Having established an understanding of the concept in broad terms, Bieito doesn't seem particularly concerned with imposing any other reading or emphasis on the work. Tannhäuser is no gentle work however and there is already emphasis aplenty within the conflicts of opposing natures and ideologies. It's here that Bieito lets the emphasis rest, rather than in some manufactured situation or in some elaborate scenery. Venus's sensual passions are seductively exaggerated by Ausrine Stundyte, Elizabeth's goodness and suffering is expressed fervently by Liene Kinča, leading to Wolfram inexplicably almost choking her in the third act, but primarily all of the conflict and passions and suffering have to be collectively absorbed and then transformed by Paul McNamara's intense Heinrich.
Tannhäuser takes his pleasures and his duties seriously throughout the opera. He indulges in physical love in Venusberg in Act I to such an extent that his willingness to submit to the demands placed on him by his minstrels of Wartburg is equally and wholeheartedly enthusiastic. There are no half-measures in Heinrich's world. In Bieito's direction, there is very much a sense that Heinrich believes that his self-mortification is a necessary stage that the artist must endure. He must suffer for his art just as he reveled in pleasure if he wants to fully explore the limits of being human and use the knowledge gained to question society and challenge its rules. These extreme views are not tolerated willingly by society when Tannhäuser expresses what he has learned in the singing contest of Act II. Nor are they tolerated by religion, as he finds when he submits to another 'trial' and undertakes his pilgrimage to Rome.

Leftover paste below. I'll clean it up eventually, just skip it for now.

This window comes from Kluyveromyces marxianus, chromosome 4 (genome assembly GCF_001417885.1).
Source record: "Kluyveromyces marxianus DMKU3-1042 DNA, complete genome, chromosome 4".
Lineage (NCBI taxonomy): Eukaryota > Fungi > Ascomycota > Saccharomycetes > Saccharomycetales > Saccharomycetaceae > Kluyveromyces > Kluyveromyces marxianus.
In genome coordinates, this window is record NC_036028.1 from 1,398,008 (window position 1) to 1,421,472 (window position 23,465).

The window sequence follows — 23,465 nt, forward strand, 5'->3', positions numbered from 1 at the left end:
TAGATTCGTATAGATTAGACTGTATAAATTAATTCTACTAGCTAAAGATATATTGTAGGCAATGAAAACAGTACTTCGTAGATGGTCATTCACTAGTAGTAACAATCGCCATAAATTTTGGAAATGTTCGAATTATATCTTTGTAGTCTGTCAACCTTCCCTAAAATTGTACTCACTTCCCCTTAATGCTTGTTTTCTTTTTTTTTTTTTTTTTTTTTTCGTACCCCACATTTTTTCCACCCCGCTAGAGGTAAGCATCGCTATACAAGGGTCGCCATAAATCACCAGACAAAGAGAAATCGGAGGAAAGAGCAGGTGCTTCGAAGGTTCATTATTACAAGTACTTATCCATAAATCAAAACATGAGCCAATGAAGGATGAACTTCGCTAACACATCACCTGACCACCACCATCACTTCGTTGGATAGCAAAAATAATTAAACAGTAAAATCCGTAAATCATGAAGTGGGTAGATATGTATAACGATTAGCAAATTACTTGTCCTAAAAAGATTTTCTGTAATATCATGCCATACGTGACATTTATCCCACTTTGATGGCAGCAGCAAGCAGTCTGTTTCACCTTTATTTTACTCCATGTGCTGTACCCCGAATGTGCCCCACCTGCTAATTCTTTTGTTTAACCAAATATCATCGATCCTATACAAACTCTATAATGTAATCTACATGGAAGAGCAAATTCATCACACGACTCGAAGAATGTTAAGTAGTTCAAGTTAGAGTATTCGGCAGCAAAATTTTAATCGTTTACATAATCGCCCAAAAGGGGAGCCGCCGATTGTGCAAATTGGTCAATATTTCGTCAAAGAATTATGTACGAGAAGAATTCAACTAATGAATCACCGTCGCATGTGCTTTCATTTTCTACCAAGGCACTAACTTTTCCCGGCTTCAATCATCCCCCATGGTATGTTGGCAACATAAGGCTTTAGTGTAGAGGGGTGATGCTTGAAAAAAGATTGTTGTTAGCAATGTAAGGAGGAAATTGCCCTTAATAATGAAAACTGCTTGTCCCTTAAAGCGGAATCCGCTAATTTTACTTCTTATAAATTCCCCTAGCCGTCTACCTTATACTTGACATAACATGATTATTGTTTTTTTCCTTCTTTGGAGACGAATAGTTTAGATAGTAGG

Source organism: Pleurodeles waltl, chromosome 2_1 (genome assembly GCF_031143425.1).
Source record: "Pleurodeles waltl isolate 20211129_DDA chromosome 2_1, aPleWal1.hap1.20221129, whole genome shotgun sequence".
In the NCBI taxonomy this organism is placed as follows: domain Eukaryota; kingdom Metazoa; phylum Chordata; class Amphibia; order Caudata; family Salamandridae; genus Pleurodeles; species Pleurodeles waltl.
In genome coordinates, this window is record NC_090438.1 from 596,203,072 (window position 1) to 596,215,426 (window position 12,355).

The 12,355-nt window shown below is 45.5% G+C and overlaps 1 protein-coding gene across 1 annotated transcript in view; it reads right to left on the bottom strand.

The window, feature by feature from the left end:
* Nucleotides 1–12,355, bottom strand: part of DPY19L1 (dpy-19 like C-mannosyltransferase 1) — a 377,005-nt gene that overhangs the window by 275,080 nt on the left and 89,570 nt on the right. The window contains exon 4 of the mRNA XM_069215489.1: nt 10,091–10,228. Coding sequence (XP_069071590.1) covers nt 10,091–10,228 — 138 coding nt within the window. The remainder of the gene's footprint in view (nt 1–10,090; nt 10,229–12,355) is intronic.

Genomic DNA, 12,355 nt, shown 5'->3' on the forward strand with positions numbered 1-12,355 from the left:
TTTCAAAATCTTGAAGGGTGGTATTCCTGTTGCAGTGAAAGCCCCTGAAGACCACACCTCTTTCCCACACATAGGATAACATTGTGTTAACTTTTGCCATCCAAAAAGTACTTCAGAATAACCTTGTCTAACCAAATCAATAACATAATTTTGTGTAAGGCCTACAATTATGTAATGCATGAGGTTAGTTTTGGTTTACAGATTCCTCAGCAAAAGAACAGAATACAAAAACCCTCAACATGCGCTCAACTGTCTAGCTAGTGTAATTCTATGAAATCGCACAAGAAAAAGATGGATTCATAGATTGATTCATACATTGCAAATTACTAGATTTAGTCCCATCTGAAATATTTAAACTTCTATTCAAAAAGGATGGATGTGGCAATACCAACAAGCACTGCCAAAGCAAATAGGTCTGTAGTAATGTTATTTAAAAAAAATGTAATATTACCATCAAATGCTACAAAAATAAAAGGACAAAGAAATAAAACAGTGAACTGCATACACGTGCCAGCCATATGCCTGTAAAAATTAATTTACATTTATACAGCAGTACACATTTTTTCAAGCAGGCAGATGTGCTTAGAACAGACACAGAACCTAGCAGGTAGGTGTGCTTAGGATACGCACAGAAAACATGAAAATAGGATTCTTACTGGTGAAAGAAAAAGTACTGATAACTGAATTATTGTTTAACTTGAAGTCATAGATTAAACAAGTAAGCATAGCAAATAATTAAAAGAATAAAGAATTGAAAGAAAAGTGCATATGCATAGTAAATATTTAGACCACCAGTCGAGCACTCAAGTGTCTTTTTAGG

Act III then, following all the ferocious clashes of firmly held beliefs and ideologies, has wrought destruction on the once solid foundations of society, and Elizabeth's innocence is the price that has to be paid for it. With Wolfram and Elizabeth making wild empty gestures like they are in death throes, there's a post-apocalyptic feel then to this Act III of Tannhäuser that is less celebratory of the religious mysticism that is more commonly found there. Played this way, with the musical direction under Omer Meir Wellber slowing things down to an almost funereal pace, the tone felt closer to the final Act of Parsifal, emphasising similarities in the redemptive conclusions between the two works that I had never noticed before.
If that's the only revelation produced by Calixto Bieito's production then I suppose there is some method to the direction, even as it seems to work against the nature of Wagner's intent, if not so much the word. I think it might have been more successful an endeavour if it had singers of greater force of delivery than those cast for the La Fenice performances. It's not the kind of full-power singing you normally associate with the work, but the expression is nonetheless all there. Paul McNamara is mostly up to the challenge of the main role, performing with intensity and clarity. Liene Kinča's is equally as intense and gives an impassioned performance as Elizabeth. Ausrine Stundyte isn't quite up to the demands of Venus and struggles noticeably in her Act III scene. I thought I detected some murmuring of discontent from the audience at the proceedings of the first two acts (which wouldn't be unusual for this director), the production and performers are well received at the conclusion, so there's a sense that the power of Bieito's direction hit its mark.
Links: La Fenice, Culturebox